Islamic School of Canberra scrambles to find $1.5 million in funding

Islamic School of Canberra scrambles to find $1.5 million in funding

With less than a month left until its Commonwealth funding dries up, the Australia Federation of Islamic Councils has cut ties with the Islamic School of Canberra as another school agitates for its students.

The school has about two weeks to find $1.5 million to continue running after it moved to distance itself from the embattled federation, which operates six Islamic schools across the country.

The Islamic School of Canberra's federal funding ran out on July 1.

The Islamic School of Canberra's federal funding ran out on July 1.Credit:Jay Cronan

An investigation into the AFIC-run schools found significant issues with independence, governance and financial management.


Federal Education Minister Simon Birmingham said the Islamic School of Canberra had failed to address these issues satisfactorily and as a result, revoked more than $1 million in Commonwealth funding, putting the future of more than 200 students in doubt.

The school's business manager, Mohammed Berjaoui, vowed to appeal the funding cut.

The school's business manager, Mohammed Berjaoui, vowed to appeal the funding cut. Credit:Jay Cronan

The school's business manager, Islamic Council of Canberra chairman Mohammed Berjaoui, said AFIC's board of directors – including himself – resolved to amend the school's constitution to secede control of the school's finances to the school board on March 5.

But the motion was rescinded the following day, after the executive committee was dissolved and an interim committee instated in its place – an action which they are challenging in court.

"The old guards said the schools should stay with AFIC, the government cannot impose on us anything, it's our school, we built this school, the government has no right to tell us who we should have on the board or to change the constitution," he said.

"Still they don't get it. Things change. You failed. You failed the community, you failed the parents, you failed the students. Your mismanagement in these schools caused the governments to do this auditing so move on and let us do these changes. They did not like it."

However, the new constitutions were lodged with the Australian Securities and Investments Commission, despite a letter to principals from the new committee urging them to delay.

Now the school will push forward without the financial backing of the federation, despite owing AFIC a debt of $2.1 million, according to the Commonwealth.

This debt relates to a surplus of running costs over the past three years which AFIC had absorbed and written off in prior years.

But despite the current situation, Mr Berjaoui said he was confident the federation would write off the debt.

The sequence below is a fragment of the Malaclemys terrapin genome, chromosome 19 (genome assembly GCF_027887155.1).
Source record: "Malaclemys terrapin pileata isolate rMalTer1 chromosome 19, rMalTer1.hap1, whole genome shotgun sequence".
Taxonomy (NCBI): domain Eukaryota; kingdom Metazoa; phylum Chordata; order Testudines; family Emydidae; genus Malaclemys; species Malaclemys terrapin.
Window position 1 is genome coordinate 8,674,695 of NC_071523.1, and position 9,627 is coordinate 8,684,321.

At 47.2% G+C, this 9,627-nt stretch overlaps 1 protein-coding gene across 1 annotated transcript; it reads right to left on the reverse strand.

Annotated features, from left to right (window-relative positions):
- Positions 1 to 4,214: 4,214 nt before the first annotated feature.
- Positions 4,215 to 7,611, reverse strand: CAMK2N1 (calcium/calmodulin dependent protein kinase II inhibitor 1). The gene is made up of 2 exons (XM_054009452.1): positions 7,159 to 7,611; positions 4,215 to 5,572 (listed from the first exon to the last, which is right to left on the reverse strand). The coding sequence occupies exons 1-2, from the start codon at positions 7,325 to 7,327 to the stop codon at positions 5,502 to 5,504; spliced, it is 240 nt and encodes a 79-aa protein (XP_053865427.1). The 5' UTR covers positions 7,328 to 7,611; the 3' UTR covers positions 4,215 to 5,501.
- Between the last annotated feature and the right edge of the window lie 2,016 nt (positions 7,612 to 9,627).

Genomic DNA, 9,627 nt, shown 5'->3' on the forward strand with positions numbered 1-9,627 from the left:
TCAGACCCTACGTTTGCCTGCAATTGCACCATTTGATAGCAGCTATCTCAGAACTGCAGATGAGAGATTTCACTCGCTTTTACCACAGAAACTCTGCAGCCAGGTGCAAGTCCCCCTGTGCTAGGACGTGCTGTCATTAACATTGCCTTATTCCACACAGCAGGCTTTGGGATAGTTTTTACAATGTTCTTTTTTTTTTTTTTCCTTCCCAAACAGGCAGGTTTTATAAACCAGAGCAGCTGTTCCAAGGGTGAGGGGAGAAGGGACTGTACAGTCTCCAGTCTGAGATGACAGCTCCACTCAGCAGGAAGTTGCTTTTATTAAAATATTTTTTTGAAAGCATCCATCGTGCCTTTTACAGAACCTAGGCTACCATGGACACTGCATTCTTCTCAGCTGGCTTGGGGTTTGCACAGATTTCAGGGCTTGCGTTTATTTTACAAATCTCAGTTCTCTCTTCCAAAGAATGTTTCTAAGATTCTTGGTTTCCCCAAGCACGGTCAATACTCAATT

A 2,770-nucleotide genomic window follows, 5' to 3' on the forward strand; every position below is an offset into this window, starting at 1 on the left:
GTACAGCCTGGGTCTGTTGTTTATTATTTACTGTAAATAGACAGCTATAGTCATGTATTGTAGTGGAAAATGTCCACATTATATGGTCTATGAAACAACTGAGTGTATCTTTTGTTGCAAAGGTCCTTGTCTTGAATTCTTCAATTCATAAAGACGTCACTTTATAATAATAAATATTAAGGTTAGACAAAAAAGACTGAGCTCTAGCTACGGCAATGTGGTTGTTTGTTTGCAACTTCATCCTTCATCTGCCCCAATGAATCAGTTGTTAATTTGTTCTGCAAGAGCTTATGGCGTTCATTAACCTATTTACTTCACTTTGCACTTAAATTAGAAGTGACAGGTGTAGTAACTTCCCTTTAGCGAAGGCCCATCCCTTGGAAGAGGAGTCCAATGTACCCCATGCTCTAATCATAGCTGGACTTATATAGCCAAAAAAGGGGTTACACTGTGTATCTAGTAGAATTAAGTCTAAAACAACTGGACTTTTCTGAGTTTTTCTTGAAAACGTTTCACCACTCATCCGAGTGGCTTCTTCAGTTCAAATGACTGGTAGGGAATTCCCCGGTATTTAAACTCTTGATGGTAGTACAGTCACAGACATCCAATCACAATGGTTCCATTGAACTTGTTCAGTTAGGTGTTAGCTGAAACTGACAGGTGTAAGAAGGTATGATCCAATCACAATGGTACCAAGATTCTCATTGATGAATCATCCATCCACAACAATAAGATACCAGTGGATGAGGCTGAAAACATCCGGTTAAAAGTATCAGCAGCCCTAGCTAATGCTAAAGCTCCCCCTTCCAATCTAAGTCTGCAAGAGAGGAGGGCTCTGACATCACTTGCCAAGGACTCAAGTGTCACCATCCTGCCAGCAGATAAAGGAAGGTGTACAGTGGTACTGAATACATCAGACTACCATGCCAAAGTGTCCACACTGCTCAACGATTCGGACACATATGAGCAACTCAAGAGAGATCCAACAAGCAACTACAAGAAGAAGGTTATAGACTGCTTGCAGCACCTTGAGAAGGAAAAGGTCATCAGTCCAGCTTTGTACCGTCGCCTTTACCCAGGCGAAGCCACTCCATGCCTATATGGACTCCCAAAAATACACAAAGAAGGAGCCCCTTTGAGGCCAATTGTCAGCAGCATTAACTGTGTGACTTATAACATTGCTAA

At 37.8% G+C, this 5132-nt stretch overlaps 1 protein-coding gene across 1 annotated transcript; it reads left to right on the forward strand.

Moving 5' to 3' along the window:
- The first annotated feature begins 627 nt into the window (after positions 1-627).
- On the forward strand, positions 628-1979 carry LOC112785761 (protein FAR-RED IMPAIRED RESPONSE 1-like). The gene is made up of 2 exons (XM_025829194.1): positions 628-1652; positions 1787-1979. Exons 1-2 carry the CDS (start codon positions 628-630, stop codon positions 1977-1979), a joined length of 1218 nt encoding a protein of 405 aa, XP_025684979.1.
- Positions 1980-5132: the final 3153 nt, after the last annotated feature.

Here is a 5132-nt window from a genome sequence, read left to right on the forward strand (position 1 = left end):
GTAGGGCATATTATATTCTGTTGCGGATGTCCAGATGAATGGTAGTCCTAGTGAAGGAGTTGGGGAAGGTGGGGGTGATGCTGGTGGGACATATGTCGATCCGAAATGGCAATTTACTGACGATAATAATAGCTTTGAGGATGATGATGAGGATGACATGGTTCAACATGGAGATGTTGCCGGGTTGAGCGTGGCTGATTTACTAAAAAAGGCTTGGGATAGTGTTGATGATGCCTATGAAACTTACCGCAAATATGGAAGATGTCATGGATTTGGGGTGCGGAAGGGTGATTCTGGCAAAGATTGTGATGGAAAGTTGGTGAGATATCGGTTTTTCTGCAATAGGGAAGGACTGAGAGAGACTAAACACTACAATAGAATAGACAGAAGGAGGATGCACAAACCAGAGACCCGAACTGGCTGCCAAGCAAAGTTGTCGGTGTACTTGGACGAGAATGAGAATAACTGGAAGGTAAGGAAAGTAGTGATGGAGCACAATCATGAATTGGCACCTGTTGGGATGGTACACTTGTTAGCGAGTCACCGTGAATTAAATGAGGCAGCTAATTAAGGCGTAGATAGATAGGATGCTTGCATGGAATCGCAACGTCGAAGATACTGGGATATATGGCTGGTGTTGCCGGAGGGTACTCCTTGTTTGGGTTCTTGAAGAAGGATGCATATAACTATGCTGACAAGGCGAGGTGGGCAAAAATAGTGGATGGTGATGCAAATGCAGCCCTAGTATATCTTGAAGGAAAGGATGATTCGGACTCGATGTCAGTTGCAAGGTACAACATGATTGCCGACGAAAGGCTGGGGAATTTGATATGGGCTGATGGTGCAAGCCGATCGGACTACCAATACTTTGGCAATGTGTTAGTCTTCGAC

ACT education minister Shane Rattenbury has given the school about two weeks to prove it is financially viable in order to keep its registration until the end of the year.

In a letter to Mr Berjaoui and the school's principal Susan Christiansen, Mr Rattenbury said while it was his preference that the school remain open in the long term, he was also legally responsible for ensuring it was able to meet its operating costs.

The school is also recruiting a new board which will be selected by an independent panel, Mr Berjaoui said.

Meanwhile another Canberra Islamic school appears poised to make a move on the beleaguered school.

Mr Berjaoui said representatives from the Taqwa School crashed a meeting of about 150 parents and stakeholders at the Islamic School of Canberra on Thursday night to "interfere" with discussions about its future.

"They tried to bully people, they said 'the only way is you give it to us, don't listen to AFIC, don't listen to anyone, we'll talk to the minister, we'll help you but we have to be in control'. People who know them know they have an agenda," he said.

The Taqwa School, located in Spence, is in its second year of operation and hosts 65 students from kindergarten to year four.

But founding chair of the Taqwa School board, Hassan Warso vehemently denies they went to the meeting intent on a takeover.

He said they were invited and attended to "assist in any shape or form".

"We went to save the school from closing in line with what the community wants," Mr Warso said.

"We have no intention of taking over, only if it works out that way for the good of the community. Our only intention when we went to the meeting is we want the school to belong to the community. We are Robin Hood. We want to save the school."

Mr Warso said he was "not well placed" to outline their strategy on assisting the other school.

"We hope to find a solution. We will talk to AFIC about how to transition the school to the community," he said.

Mr Rattenbury said he had not had any discussions with the Taqwa School regarding the closure of the Islamic School of Canberra.

Andrew Wrigley, executive director of the Association of Independent Schools of the ACT, said the Islamic School of Canberra may need to reinvent its funding structure in order to survive.

"The Islamic School of Canberra is a very low fee school, responsive to the needs of its community, and would need to develop a business model which would sustain the work of the school to its students," Mr Wrigley said.

"It would be difficult for any school to operate without Commonwealth funding, and the school will seek a review of the Commonwealth's decision."

Katie Burgess is a reporter for the Canberra Times, covering ACT politics.

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